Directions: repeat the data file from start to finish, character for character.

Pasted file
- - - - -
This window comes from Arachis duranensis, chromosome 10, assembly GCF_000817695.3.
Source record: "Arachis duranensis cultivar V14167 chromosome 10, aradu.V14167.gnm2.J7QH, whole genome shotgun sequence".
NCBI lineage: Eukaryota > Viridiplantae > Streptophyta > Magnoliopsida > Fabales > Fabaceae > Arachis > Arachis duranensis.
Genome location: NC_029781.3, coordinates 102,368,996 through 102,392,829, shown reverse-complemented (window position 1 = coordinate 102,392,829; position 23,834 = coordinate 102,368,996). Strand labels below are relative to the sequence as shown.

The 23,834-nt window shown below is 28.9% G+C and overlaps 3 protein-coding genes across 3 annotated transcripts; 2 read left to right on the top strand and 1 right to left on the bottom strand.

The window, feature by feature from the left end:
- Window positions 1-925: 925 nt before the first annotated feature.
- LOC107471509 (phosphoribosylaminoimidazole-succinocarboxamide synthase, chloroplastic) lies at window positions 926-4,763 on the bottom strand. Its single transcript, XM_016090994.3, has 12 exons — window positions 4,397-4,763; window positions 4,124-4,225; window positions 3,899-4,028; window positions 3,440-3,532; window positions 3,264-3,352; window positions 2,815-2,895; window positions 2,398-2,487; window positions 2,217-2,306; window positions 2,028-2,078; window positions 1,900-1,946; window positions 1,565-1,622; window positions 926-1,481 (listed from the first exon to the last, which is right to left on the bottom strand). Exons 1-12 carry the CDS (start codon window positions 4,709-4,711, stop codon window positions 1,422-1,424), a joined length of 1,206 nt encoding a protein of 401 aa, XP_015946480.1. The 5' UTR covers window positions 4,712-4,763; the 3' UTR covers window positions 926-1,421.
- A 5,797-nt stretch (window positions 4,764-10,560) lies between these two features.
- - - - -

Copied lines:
This window comes from Arachis duranensis, chromosome 10, assembly GCF_000817695.3.
Source record: "Arachis duranensis cultivar V14167 chromosome 10, aradu.V14167.gnm2.J7QH, whole genome shotgun sequence".
NCBI lineage: Eukaryota > Viridiplantae > Streptophyta > Magnoliopsida > Fabales > Fabaceae > Arachis > Arachis duranensis.
Genome location: NC_029781.3, coordinates 102,368,996 through 102,392,829, shown reverse-complemented (window position 1 = coordinate 102,392,829; position 23,834 = coordinate 102,368,996). Strand labels below are relative to the sequence as shown.

The 23,834-nt window shown below is 28.9% G+C and overlaps 3 protein-coding genes across 3 annotated transcripts; 2 read left to right on the top strand and 1 right to left on the bottom strand.

The window, feature by feature from the left end:
- Window positions 1-925: 925 nt before the first annotated feature.
- LOC107471509 (phosphoribosylaminoimidazole-succinocarboxamide synthase, chloroplastic) lies at window positions 926-4,763 on the bottom strand. Its single transcript, XM_016090994.3, has 12 exons — window positions 4,397-4,763; window positions 4,124-4,225; window positions 3,899-4,028; window positions 3,440-3,532; window positions 3,264-3,352; window positions 2,815-2,895; window positions 2,398-2,487; window positions 2,217-2,306; window positions 2,028-2,078; window positions 1,900-1,946; window positions 1,565-1,622; window positions 926-1,481 (listed from the first exon to the last, which is right to left on the bottom strand). Exons 1-12 carry the CDS (start codon window positions 4,709-4,711, stop codon window positions 1,422-1,424), a joined length of 1,206 nt encoding a protein of 401 aa, XP_015946480.1. The 5' UTR covers window positions 4,712-4,763; the 3' UTR covers window positions 926-1,421.
- A 5,797-nt stretch (window positions 4,764-10,560) lies between these two features.